Herodas


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Herodas

(hĭrō`dāz), fl. 3d cent. B.C., Greek poet. He wrote realistic mimes in choliambic verse often depicting bawdy situations. A papyrus containing some 700 readable lines by Herodes is extant. His name is also spelled Herodes or Herondas.
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References in periodicals archive ?
The Mimiambs of Herodas: Translated Into an English 'Choliambic' Metre With Literary-Historical Introductions and Notes
of Canterbury, New Zealand) comments on the eight surviving and fragments of a ninth poem by third-century BC Hellenistic poet Herodas, who seems to have lived in the Doric speaking part of Kos or the nearby mainland.
(1) Walton also includes translations of a mime-writer named Herodas. He does so, presumably, for the sake of completeness, but the question of whether Herodas's mimes were actually dramatic, or meant to be recited or read, is a matter of scholarly controversy.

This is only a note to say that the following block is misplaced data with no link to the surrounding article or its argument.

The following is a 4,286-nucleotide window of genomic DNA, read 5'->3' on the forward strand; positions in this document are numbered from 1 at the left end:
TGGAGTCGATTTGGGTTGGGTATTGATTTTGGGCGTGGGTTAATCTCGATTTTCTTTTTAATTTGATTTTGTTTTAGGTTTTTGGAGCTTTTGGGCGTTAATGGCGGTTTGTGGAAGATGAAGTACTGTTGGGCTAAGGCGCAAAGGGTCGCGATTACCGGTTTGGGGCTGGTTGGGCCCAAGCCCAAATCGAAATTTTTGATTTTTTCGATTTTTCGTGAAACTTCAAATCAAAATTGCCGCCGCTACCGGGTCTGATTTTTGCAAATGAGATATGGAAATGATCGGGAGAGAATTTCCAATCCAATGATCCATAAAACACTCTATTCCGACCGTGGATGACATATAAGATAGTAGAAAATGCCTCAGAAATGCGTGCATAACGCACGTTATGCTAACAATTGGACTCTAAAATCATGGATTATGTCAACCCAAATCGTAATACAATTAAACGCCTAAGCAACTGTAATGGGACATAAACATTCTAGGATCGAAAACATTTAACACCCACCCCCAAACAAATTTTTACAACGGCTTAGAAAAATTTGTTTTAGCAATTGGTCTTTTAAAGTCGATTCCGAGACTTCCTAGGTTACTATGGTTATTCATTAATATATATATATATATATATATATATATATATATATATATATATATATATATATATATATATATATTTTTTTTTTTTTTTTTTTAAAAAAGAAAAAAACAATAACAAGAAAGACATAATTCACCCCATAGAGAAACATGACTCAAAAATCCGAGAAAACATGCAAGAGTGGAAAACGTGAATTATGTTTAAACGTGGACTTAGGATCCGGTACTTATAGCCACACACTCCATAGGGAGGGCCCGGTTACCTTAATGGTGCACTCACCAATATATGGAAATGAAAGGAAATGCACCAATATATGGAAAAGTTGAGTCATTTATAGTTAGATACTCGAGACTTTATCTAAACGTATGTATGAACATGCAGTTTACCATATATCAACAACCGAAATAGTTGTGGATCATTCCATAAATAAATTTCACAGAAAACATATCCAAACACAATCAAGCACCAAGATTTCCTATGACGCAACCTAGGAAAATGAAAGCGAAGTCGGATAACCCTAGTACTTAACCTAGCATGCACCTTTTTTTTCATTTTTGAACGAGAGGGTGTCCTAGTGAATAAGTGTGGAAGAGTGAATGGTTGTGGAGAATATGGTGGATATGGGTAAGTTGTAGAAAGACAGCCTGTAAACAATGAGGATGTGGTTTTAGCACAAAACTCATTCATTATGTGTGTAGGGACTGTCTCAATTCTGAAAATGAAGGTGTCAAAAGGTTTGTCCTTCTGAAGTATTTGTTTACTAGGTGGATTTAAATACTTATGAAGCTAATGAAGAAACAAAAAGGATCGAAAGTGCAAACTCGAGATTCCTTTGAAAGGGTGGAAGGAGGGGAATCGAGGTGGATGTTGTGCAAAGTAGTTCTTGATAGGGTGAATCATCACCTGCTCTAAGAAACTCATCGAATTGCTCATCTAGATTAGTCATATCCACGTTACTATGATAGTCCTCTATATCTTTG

Early in the last century, they could be counted on to yield a fairly regular harvest of half a dithyramb of Pindar, a scene from Sophocles, a mime by Herodas. But in the past forty years, they have proved far less forthcoming, which is why the announcement of the discovery of 112 new poems by Posidippus has generated great excitement among students of classical poetry.
This fascination can be traced both in parodic mimicry of actual women poets (as shown by Skinner's study of the appropriation of "the gendered gaze" by poets Theocritus and Herodas) and in stylization of a voice of a legendary fourth-century BCE courtesan Phryne in a fictional correspondence composed by Alciphron some six centuries after (Rosenmeyer).
There is a tendency to overwhelm and a tighter control and a greater regard for chronology would help: another page, similarly selected at random, cites Herodas, Democritus, Prodicus, Aristotle, Plato, and Aristophanes and in that order (73).
Hymn 1.55 and 4.204, Herodas 7.155, and many passages in Theocritus.(6) Lucilius (frag.
In pieces of about 100 lines, Herodas portrays vivid and entertaining scenes with the characters clearly drawn.
Herodas, and the Gendered Gaze." In Lardinois and McClure 2001, 201-22.